Oct. 3, 2018
A Loyola Medicine study demonstrated that an educational curriculum for physicians in training improves their emotional intelligence, which may help protect against burnout, according to reporting by Jeff Lagasse in Healthcare Finance.
Before and after completing the educational intervention, doctors took a test measuring their emotional intelligence, and significant increases in scores for emotional intelligence, stress management and overall wellness were found at the end.
Teaching emotional intelligence skills “may improve stress management skills, promote wellness and prevent burnout in resident physicians,” the researchers wrote.
Emotional intelligence is the ability to recognize and understand emotions in yourself and others, and to use this awareness to manage your behavior and relationships. People with high emotional intelligence have more effective coping strategies, enabling them to be more resilient and better able to manage stress. And unlike IQ, emotional intelligence can be taught.
The Loyola study included 20 pediatric and 11 med-peds residents (combining pediatrics and internal medicine) at Loyola, who completed a 133-item emotional intelligence survey before and after undergoing emotional intelligence training. The survey is called Bar-On Emotional Quotient Inventory 2.0, EQ-i 2.0.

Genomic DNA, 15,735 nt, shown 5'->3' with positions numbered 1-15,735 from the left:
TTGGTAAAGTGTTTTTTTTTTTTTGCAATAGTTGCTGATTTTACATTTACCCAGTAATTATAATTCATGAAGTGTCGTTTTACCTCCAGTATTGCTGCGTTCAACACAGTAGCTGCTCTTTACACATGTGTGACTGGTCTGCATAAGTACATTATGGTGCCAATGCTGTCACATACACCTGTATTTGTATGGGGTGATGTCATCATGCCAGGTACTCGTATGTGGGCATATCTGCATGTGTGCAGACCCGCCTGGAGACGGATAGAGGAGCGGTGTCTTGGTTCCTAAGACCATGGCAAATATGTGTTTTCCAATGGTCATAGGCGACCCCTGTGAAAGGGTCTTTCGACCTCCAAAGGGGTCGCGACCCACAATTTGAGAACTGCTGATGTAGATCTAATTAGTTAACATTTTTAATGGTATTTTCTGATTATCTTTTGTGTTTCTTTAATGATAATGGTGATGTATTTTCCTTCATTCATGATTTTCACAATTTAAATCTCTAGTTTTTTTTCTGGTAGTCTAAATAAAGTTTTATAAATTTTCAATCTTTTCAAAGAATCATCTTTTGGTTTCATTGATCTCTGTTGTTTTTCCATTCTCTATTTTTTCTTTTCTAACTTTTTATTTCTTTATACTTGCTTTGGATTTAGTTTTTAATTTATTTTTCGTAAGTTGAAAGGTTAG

The emotional intelligence training was integrated into the resident educational curriculum and focused on self-awareness (being aware of one’s emotions), self-management (ability to manage one’s emotional reactions to situations and people), social awareness (ability to pick up emotions in others) and social skill. The educational intervention included didactic teaching, discussions and videos.
Physician burnout has reached alarming levels, Lagasse writes, with some studies finding it affects at least half of all doctors. Burnout is defined as overwhelming exhaustion, cynicism, detachment from work and a sense of ineffectiveness and lack of accomplishment.
The trend is even worse among health-care leaders, 73 percent of whom feel at least some degree of over-stress, according to one poll.
Earlier this year, a Medscape National Physician Burnout and Depression Report found that nearly two-thirds of U.S. physicians report feeling burned-out, depressed or both, with one-in-three admitting that their feelings of depression have an impact on how they relate to patients and colleagues.